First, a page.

One of the great experiences during the Shetland autumn and winter is the 'Northern Lights', or Aurora Borealis, known locally as 'The Mirrie Dancers'. Did you know that Shetland lies closer to the North Pole than any other part of Britain, making it one of the best places to see the northern lights in Scotland? In fact, visit these remote isles and you’ll actually be closer to the Arctic Circle than to London by about 200 miles (320 kilometres)!
There is an abundance of open countryside on Shetland so there are plenty of places to pull up and settle down for a leisurely light-spotting session. And, of course, you should move away from areas with street lighting, particularly Lerwick, to have the best view. Those who get to see them will be enchanted by the curtains of green, yellow, blue and red light swaying and shifting in the night sky.
The important thing to bear in mind is that aurorae are hard to predict, and you should use the Aurora Watch UK service to receive alerts of when the aurora might be visible from the UK.
Go for a journey off the beaten path. In fact, ditch the path altogether, hop on a boat and do some proper island-hopping. Shetland with its white sandy beaches and clear seas is a great place to hop around – with over 100 to choose from, you’ll be spoilt for choice! Each of the 10 populated islands (that includes the mainland) offers something unique for visitors to experience.
Witness the incredible sight of thousands of seabirds on cliffs at nature reserves, such as Hermaness. Unearth the history of the Viking era on Unst. Enjoy lively folk music sessions in pubs in Lerwick and try locally produced spirits and ales. Visit the southerly Fair Isle; head West to Foula, often referred to as the Edge of the World, or head East, to Out Skerries, which is only two miles square. Then there's the uninhabited islands, which don't have ferry services. Mousa, famous for its broch can be visited during summer months via the Mousa Boat, while Hildasay, Oxna and Havra are accessible from Scalloway.
Did you know that Shetland has UNESCO Geopark status, meaning that it has an outstanding geological heritage? Due to the lack of trees and the abundance of stone, Shetland has some of the best-preserved archaeology in Europe. Beneath your feet are some of Britain's oldest rocks. Explore the Shetland Geopark and you’ll discover not just the story of the islands, but the story of how the world has formed and changed over millions of years.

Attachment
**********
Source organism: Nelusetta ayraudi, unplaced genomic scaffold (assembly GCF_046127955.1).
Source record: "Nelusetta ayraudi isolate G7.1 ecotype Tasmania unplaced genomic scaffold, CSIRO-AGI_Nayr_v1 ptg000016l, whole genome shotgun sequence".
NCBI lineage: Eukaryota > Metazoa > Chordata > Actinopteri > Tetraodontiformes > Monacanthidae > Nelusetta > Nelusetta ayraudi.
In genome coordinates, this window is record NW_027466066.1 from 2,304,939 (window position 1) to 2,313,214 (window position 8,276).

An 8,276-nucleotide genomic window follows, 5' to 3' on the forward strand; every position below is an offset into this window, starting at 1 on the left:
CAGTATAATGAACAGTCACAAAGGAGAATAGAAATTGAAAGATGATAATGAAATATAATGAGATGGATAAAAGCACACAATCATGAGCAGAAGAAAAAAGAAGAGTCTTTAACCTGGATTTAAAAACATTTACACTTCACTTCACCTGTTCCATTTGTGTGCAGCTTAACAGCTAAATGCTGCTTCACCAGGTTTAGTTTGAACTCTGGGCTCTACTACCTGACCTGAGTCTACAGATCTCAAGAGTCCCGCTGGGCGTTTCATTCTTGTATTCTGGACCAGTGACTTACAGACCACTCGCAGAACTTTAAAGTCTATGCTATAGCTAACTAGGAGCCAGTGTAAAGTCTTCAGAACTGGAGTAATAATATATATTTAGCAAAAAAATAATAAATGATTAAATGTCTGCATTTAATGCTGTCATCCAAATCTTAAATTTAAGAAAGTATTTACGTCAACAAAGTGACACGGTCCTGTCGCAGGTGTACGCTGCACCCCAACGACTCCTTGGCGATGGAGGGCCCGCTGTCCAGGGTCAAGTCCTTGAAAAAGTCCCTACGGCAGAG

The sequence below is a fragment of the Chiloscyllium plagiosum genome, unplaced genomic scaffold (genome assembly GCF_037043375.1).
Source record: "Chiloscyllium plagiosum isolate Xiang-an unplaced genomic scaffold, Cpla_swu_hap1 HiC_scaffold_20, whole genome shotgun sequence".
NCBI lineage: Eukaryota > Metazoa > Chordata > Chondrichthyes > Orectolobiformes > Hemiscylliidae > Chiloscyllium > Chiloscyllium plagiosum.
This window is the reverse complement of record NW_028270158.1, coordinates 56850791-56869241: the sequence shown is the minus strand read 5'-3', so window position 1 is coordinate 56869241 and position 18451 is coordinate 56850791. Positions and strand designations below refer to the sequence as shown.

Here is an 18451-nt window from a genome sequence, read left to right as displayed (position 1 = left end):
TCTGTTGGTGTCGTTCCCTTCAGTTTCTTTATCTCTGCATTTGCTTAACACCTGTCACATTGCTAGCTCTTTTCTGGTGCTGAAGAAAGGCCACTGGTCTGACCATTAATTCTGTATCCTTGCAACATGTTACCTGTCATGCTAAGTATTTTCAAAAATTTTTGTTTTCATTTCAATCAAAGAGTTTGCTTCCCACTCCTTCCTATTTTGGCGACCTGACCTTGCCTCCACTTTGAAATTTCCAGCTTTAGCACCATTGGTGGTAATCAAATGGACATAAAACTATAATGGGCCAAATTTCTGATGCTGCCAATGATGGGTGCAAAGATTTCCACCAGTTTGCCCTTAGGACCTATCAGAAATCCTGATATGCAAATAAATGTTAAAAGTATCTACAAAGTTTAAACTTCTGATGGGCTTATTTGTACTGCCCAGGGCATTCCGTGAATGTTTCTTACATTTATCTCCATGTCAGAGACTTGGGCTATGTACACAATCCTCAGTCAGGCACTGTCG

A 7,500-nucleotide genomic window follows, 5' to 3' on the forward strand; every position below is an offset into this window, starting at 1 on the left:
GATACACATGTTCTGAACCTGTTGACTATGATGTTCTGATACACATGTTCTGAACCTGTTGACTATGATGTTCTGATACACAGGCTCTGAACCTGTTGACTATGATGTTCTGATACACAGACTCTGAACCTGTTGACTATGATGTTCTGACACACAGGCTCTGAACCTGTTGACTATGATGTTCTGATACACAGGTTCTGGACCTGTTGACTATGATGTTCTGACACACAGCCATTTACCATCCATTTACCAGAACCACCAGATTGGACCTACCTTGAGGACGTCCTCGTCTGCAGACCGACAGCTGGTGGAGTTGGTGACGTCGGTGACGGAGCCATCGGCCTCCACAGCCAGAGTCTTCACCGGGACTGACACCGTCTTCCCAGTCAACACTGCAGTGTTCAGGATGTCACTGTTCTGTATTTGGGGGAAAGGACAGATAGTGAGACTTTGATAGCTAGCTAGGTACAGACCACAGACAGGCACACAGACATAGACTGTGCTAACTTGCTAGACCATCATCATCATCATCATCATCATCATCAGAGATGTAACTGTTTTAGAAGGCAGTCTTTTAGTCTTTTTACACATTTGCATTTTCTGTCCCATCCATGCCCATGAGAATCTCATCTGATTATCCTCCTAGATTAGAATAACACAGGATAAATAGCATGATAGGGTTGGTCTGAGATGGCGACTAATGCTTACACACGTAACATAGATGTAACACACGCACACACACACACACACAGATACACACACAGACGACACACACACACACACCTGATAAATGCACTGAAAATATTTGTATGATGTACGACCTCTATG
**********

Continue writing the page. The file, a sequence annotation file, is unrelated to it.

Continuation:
For unrivalled breathtaking beauty, geology and archaeology, set off on the volcanic trail at Eshaness. Located about an hour’s drive from Lerwick, Eshaness is an exposed peninsula in the north-west Shetland mainland. Blasted by the full force of the North Atlantic, it displays a stunning array of stacks, blowholes and narrow inlets.
There is a strong tradition of Vikings living in Shetland. In the south of Shetland, there’s evidence of a Viking settlement at Jarlshof, one of the most important and inspirational archaeological sites in Scotland, and Old Scatness, where you’ll find an Iron Age broch and village. But it’s in Britain’s northernmost inhabited island, Unst, that you’ll find the greatest concentration of evidence of the Viking raiders’ presence and subsequent Norse occupation.
Haroldswick means ‘Harold’s bay’, named after Harald Fairhair who reputedly landed in this beautiful inlet. Just south of the settlement, you can step aboard a full-scale replica of the 9th century Viking longship, the Skidbladner. She is one of the largest replica Viking longships ever built. There is also a longhouse replica, that’s based on the floorplan of one of the best preserved and excavated longhouse sites at Hamar.
Nearby is the Unst Heritage Centre, which serves both as a museum and a community centre. Here, explore exhibitions about past and recent Unst life, including information about the Vikings and various excavations in Unst.
If you’ve been inspired by Shetland’s dramatic scenery, then you might fancy going on a journey to discover the islands’ creative side. Stop at Mareel, the UK’s most northerly music, cinema and creative industries centre – perfect for embracing the art, or simply just relaxing with a coffee enjoying the view and watching the seals and seabirds bobbing just outside the windows.